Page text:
When we think about creativity, we typically think about a particular type: The day-to-day creativity that we use to solve the problem at hand.

But there is a second type of creativity, Steven Kotler writes in The Art of Impossible: A Peak Performance Primer.

“Ten years ago, I started investigating a critical but rarely discussed type of creativity,” he writes, “I got curious about what it took to sustain … continue reading

1: Remember the 1980s TV show MacGyver or the hilarious Saturday Night Live send-up of it?

The show’s central theme involved MacGyver’s creative ability to solve complex problems.

Turns out MacGyver’s creator Lee Zlotoff was also an excellent solver of problems himself. 

“To write episodic TV,” Lee explains, “I had to produce an enormous amount of creative material under very tight deadlines.  There was no time to get stuck.” 

Lee … continue reading

1: Author Steven Kotler starts his writing sessions each morning at 4 AM.

Why so early?

“‘Non-time’ is my term for it,” he writes in The Art of Impossible: A Peak Performance Primer: “That vast stretch of emptiness between 4:00 AM, when I start my morning writing session, and 7:30 AM, when the rest of the world wakes up.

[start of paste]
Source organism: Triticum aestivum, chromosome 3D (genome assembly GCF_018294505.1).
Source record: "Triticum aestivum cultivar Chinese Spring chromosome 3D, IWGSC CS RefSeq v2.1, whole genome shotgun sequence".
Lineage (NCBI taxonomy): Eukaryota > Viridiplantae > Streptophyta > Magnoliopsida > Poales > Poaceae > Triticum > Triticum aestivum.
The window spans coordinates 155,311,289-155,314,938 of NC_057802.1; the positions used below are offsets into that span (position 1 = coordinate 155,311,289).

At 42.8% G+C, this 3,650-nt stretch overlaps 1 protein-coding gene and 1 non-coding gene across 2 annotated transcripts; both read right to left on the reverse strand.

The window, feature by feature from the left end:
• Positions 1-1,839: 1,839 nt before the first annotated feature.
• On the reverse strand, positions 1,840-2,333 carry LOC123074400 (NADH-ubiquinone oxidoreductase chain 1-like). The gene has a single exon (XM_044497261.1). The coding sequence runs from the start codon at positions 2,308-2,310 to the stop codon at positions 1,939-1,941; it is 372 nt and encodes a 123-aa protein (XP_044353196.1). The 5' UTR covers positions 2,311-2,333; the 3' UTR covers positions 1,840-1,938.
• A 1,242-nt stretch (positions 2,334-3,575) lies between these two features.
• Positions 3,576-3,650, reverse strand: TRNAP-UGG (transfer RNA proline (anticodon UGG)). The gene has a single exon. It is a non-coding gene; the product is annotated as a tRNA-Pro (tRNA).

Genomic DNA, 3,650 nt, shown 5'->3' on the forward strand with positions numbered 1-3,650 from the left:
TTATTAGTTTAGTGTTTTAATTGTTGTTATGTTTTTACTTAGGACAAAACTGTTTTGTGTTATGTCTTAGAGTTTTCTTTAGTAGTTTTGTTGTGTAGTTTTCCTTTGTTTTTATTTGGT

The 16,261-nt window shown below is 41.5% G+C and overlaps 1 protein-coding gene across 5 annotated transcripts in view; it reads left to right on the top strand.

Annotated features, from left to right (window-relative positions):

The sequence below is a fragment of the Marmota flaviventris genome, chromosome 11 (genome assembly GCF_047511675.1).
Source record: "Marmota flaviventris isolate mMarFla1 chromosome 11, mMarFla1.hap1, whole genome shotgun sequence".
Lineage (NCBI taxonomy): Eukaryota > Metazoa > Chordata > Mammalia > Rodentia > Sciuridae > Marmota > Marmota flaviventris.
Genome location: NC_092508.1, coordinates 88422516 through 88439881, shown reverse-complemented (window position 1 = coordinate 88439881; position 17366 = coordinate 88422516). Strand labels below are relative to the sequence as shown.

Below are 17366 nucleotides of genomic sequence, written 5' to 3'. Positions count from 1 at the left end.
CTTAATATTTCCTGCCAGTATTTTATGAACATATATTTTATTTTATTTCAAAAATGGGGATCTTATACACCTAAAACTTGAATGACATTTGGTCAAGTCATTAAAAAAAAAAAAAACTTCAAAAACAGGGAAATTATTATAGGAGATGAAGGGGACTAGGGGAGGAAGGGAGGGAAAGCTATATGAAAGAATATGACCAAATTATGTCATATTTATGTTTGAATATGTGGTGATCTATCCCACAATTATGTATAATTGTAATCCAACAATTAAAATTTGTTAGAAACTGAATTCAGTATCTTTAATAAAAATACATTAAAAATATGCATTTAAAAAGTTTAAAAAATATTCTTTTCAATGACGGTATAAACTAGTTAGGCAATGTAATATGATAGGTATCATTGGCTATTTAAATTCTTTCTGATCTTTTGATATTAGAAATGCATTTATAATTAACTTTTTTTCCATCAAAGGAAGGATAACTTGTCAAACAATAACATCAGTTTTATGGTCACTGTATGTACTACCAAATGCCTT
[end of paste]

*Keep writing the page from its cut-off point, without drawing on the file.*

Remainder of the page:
“This is non-time, a pitch blackness that belongs to no … continue reading

1: The answer is simpler than we think.

“When researchers talk about creativity,” Steven Kotler writes in The Art of Impossible: A Peak Performance Primer“one of the most frequent topics of conversation is the phenomenon is known as insight.”

So what exactly is insight? 

“The experience of sudden comprehension,” he writes, “that aha moment when we get a joke, solve a puzzle, or resolve an ambiguous situation.”

The … continue reading